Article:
After we determined the position of the gasket, we used it to trace out the positions of the holes. For the two large holes, we used a hole saw drill bit of the proper size. After drilling all of the holes including the one for the electrical wire to the fuel pump (which is separate from the holes in the gasket), we smoothed out the rough edges with a metal file and primed the bare metal with Rust-oleum enamel to prevent rust. After bolting the heater into place inside the van, we turned our attention to underneath the van.

We ran the exhaust pipe, along with the silencer (muffler), towards the front of the van from the heater and ran the combustion air intake hose in the opposite direction so that exhaust fumes would not enter the air intake. The open end of both hoses point downward to allow condensation to drain off. The exhaust pipe gets hot, so we needed to make sure it was not running near anything that could not take the heat, like fuel lines, electrical wires and brake hoses. After mounting the fuel pump, we ran the fuel line and electrical line from the heater to the fuel pump. We had trouble reading which side of the fuel pump electrical connector each wire should go into. We finally saw the small number 1 and 2 printed on the plastic connector; it was really hard to see and read (or maybe our eyes are just old). Finally we used Red Hi-temp RTV Silicone Instant Gasket to tightly seal all the holes in the van floor.

Then we focused on finishing the heater enclosure. We built the box out of T-track and black plastic. The black plastic turned out to be pretty easy to work with. The enclosure is connected to the floor and to the existing T-track shelves under the bed. A hole was cut in the black plastic for the heated air outlet. We cut the hose to fit from the heater to the hole in the black plastic and then mounted it in place. The magnetic retriever tool came in handy when nuts were dropped that slid into tight spaces underneath the heater.

To complete the enclosure, we made a top out of the black plastic. One piece covered the enclosure up to the existing T-track shelves and another piece for inside the existing T-track structure which no longer had the end plastic piece in place since the heater extends into what was previously dead space. The initial size of the plastic was cut using a table saw. We used a metal contour gauge to trace the edge to fit snugly against the side of the van, to prevent items from falling down into the enclosure. The shape was then traced out on the plastic and cut using a jigsaw.  The plastic is easy to saw, drill, and sand and is not brittle.

The factory edge of the plastic sheeting was not smooth for some reason, so a jointer was used to clean up the edge. We also used the jointer to slightly change the angle of the edge of the plastic so it would line up better with the T-track frame angle that was nearly, but not quite square. By attaching a few layers of tape to the end which did not need to be trimmed, the angle that the plastic went through the jointer slightly changed and gave us the trimming that we needed. We used a drill press to make the holes in the plastic needed to mount it to the T-track. For the smaller plastic piece to go inside the existing T-track structure, we again used the metal contour gauge, this time to trace around the housing for the bed platform hydraulics.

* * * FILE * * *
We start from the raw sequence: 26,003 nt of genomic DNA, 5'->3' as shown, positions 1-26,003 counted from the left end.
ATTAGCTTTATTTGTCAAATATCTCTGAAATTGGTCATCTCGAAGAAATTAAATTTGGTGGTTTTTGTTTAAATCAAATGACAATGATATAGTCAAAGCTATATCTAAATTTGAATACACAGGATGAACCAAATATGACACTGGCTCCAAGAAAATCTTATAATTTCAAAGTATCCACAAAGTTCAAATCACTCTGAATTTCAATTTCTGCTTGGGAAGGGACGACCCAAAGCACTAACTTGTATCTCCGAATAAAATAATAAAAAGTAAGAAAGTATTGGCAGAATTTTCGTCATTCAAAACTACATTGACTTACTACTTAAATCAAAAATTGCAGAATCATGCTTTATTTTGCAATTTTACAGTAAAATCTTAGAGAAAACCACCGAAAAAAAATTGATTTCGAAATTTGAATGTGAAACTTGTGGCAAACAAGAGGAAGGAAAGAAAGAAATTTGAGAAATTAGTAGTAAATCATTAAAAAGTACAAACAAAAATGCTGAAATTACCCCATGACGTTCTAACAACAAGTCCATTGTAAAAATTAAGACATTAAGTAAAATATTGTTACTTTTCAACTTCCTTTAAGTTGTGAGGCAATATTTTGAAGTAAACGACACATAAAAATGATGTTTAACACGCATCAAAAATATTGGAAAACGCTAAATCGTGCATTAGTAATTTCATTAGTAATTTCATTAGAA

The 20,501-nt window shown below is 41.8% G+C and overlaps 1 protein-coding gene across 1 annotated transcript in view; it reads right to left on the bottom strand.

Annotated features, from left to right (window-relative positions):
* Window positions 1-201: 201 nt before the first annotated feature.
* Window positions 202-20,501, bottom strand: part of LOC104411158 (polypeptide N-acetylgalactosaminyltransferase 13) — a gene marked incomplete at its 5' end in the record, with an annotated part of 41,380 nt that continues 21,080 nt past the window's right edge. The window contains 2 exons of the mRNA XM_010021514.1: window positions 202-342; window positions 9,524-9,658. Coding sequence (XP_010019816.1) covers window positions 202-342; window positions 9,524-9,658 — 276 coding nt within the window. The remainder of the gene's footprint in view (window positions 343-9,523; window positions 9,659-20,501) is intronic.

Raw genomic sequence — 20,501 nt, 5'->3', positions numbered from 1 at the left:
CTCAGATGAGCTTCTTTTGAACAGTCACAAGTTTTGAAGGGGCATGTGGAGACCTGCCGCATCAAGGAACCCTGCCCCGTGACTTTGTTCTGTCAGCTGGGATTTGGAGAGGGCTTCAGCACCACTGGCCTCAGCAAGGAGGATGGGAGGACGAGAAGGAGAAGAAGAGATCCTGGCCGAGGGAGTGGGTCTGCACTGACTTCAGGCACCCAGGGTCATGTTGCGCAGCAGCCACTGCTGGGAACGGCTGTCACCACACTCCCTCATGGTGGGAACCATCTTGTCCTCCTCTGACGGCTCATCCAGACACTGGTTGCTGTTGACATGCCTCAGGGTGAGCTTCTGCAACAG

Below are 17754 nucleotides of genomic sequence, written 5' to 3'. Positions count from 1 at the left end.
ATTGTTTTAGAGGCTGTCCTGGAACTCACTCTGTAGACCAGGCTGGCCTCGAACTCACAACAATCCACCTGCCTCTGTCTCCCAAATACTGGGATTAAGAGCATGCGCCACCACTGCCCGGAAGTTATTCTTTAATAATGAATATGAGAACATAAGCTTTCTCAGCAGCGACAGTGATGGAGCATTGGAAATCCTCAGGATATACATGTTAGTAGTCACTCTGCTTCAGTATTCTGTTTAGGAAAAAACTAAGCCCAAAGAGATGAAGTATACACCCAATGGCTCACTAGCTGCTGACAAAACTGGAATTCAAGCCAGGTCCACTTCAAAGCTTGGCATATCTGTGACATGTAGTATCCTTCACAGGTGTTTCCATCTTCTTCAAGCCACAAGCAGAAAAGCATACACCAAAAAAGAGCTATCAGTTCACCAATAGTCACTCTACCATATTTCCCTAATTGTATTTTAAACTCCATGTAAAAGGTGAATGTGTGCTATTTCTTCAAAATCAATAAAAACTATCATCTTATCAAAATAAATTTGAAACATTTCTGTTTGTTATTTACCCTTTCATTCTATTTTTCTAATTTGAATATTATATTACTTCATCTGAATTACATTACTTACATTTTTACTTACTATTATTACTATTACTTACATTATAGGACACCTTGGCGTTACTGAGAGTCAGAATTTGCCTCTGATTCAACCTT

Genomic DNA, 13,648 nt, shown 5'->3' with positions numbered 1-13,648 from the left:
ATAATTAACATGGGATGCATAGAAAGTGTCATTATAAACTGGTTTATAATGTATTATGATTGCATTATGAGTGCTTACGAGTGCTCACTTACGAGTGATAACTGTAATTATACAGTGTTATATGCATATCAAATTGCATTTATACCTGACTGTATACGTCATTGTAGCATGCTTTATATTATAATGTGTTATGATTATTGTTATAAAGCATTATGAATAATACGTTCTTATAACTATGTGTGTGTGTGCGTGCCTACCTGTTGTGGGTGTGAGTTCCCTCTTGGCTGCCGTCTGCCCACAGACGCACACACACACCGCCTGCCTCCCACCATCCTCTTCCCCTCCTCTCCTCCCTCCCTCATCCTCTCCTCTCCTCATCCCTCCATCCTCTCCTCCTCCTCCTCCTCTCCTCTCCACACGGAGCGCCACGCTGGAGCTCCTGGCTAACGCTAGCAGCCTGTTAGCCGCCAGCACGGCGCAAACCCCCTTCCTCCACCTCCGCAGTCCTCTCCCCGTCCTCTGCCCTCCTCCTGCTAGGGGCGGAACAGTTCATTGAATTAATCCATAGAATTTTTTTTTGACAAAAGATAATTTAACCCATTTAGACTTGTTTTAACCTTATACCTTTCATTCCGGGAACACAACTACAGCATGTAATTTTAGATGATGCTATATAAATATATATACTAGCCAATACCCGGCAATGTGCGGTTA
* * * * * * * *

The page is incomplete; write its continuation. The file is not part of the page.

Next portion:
Next we worked on the electrical connections inside the van. Instead of running the electrical wires through the ceiling (which would require pulling down the ceiling T-track in order to pull down the headliner), we ran the electrical from the heater to the electrical box (on other side of the van) along the floor just below the cargo slide.  Some split loom tubing packaged the two wiring bundles nicely. One wire bundle was for the heater controller and the other bundle was the power for the heater and controller which split into a wire for the 5 amp circuit, a wire for the 20 amp circuit, and a ground wire.

The plastic connector on the power bundle was too large to fit under the T-track to get to the space under the gear slide. So we cut it and tried to splice it back together. We first tried soldering it back together, but our old soldering iron would not get hot enough. Then we tried crimp connectors, but we couldn’t get them to hold. Perhaps we had the wrong size connecter for the size of the wire? Then we borrowed a soldering iron from a neighbor and soldered it back together. We protected the connection with heat shrink tubing using a hair dryer, followed by electrical tape.

We mounted the controller (EasyStart Pro Timer) on the side of the van just above the electrical cabinet using the sticker pad that came with it. We would have liked it mounted up above the sliding door, next to the air conditioner controls, but that would have required making holes in the headliner to mount it and possibly for running the wires as well, which we did not feel comfortable doing since we didn’t know exactly what was behind the headliner. In order to ensure no damage to existing wires behind the headliner, we would have to pull down the t-track and headliner which we wanted to avoid.